All vipers (members of family Viperidae) have long fangs, and the Gaboon viper (Bitis gabonica) has the longest of all. A single adult male typically has enough cytotoxic venom to inject lethal doses into 30 men. Gaboon vipers not only produce more venom, they inject more of it at a time with their enormous glands, and they inject it more deeply with their protracted fangs -- upwards of 2 inches (50 mm). Vipers are more sluggish and less aggressive than other kinds of snakes, although when motivated they can streak in short bursts.

As its name suggest, the Gaboon viper inhabits the savannas and rainforests of sub-Saharan Africa. It is Africa's heaviest venomous snake, stout in girth and patterned with bold brown, purple, and buff triangles and rectangles that appear almost like velvet.
6. The world's smallest snake.

Answer: Barbados threadsnake

The Barbados threadsnake (Tetracheilostoma carlae) grows to a scant four inches (10 cm) in length and is "about as wide as a spaghetti noodle" in the words of herpetologist S. Blair Hedges. As it was not discovered until 2008, very little is known about this tiny species, other than it inhabits Barbados in the West Indies of the Caribbean Sea (and perhaps the neighboring islands of Antigua and Barbuda as well). Biologists believe that if any smaller, the snake would not be able to find food, so it is predicted to be the smallest possible species on Earth. As Barbados has no original forest left, the survival of this threadsnake in the wild is, alas, dubious.

Before the discovery of the Barbados threadsnake, the smallest snake was believed to be the slender blind snake (Indotyphlops Braminus) of Africa. It is only seen when it comes out of the soil after rain, and it may be mistaken for an earthworm.
7. The snake with the world's most toxic venom as measured by median lethal dose (MLD)

Answer: inland taipan

The deadly Oxyuranus microlepidotus is the western or inland taipan, also known as the Dandarabilla by aboriginal Australians. With venom more toxic than that even of sea snakes, it delivers venom with enough toxicity to kill 100 human beings, and it strikes each victim multiple times. In fact, the taipan's venom is specialized especially to work on homeothermic (warm-blooded) animals. It inhabits the black soil plains of the semi-arid regions of central east Australia, in South Australia and Queensland, though it once inhabited the states of NSW and Victoria as well. In the winter the inland taipan appears dark brown but takes on an olive coloring in the summer.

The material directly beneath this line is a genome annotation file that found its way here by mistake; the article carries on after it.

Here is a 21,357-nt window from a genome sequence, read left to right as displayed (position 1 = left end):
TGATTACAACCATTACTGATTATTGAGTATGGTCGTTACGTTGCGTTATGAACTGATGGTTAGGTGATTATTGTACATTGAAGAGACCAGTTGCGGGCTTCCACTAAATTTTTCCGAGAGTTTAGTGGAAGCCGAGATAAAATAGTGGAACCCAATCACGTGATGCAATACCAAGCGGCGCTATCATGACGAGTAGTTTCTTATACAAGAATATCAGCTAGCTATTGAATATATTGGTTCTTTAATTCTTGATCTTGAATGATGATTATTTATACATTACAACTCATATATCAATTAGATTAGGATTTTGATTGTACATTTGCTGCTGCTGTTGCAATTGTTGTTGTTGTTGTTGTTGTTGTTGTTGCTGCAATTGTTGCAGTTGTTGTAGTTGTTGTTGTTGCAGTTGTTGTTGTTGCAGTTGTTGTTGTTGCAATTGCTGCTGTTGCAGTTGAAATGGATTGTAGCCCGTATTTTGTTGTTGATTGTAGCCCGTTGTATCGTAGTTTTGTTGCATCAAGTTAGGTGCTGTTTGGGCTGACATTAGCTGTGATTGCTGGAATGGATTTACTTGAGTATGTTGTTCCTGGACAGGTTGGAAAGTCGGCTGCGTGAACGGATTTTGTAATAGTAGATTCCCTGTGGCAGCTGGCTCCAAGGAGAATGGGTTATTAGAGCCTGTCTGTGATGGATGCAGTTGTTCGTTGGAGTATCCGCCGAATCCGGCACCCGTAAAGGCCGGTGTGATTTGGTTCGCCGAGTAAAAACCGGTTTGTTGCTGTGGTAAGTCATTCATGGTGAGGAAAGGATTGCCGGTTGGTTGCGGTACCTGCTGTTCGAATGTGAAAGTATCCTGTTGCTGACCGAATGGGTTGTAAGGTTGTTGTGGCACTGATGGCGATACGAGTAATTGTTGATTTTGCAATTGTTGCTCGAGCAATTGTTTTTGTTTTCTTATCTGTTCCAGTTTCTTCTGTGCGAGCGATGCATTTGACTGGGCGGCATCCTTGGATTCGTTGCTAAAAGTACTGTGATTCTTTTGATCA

The coastal taipan (Oxyuranus scutellatus) is nearly as toxic as its inland relative, and it is the largest relative of the cobra in Australia.
8. The snake that has caused the most deaths by snakebite in Africa.

Answer: puff adder

Variously called the common or African puff adder, Bitis arietans is a viper, characterized by long, hinged fangs that inject venom deeply into prey. Because of its wide distribution, the puff adder has killed more people in Africa than any other snake.

It tends to bask in the sun, unseen and unheard along footpaths, where it is then easily disturbed and lashes out. There exists antivenom, however, so most human deaths are actually from failure to seek medical treatment, lack of medical facilities, or poor clinical management, as it is not the most toxic venom as measured by median lethal dose.

The puff adder's strike is so fast and powerful, however, that smaller animals may die from sheer impact before the venom can even take effect. The color patterns vary widely according to geographic region to camouflage the puff adder.
9. The most toxic snake in the Western hemisphere.

Answer: tiger rattlesnake

All of the various rattlesnake species in North America are venomous and dangerous, but the tiger rattlesnake has the most toxic venom as measured by median lethal dose (MLD), even surpassing that of the dreaded Mojave rattlesnake (Crotalus scutulatus). It yields one of the smallest quantities of venom, however, has the smallest head among the rattlesnakes, and it confines itself to a tiny area along the Arizona-Mexico border.

The red-black-and-yellow Eastern coral snake (Micrurus fulvius) was once considered the deadliest in North America, but, in reality, fatalities from its bite have proven rare, for the amount of venom injected varies widely and the snake has no control over this.
10. One of the most beautiful snakes in the world, known for its bright, distinctive coloring. Non-venomous.

Answer: rainbow snake

Deep in the cypress swamps, slow-moving creeks, and blackwater streams of the southeastern USA lurk two subsecies of Farancia erytrogramma, also known as the rainbow snake, and sometimes as the eel moccasin or even the striped wampum. The species name comes from the Greek words "erythros" ("red") and "grammi" (stripe).

The coloration on the ventral (bottom) side is much more colorful--lots of reds, yellows, greens, browns, and blues--than the dorsal (top) side--mostly blues and blacks. Non-aggressive and rarely seen despite their beauty, rainbow snakes prefer to hide among aquatic vegetation, or perhaps under fallen trees or inside rotting stumps and logs.
Source: Author gracious1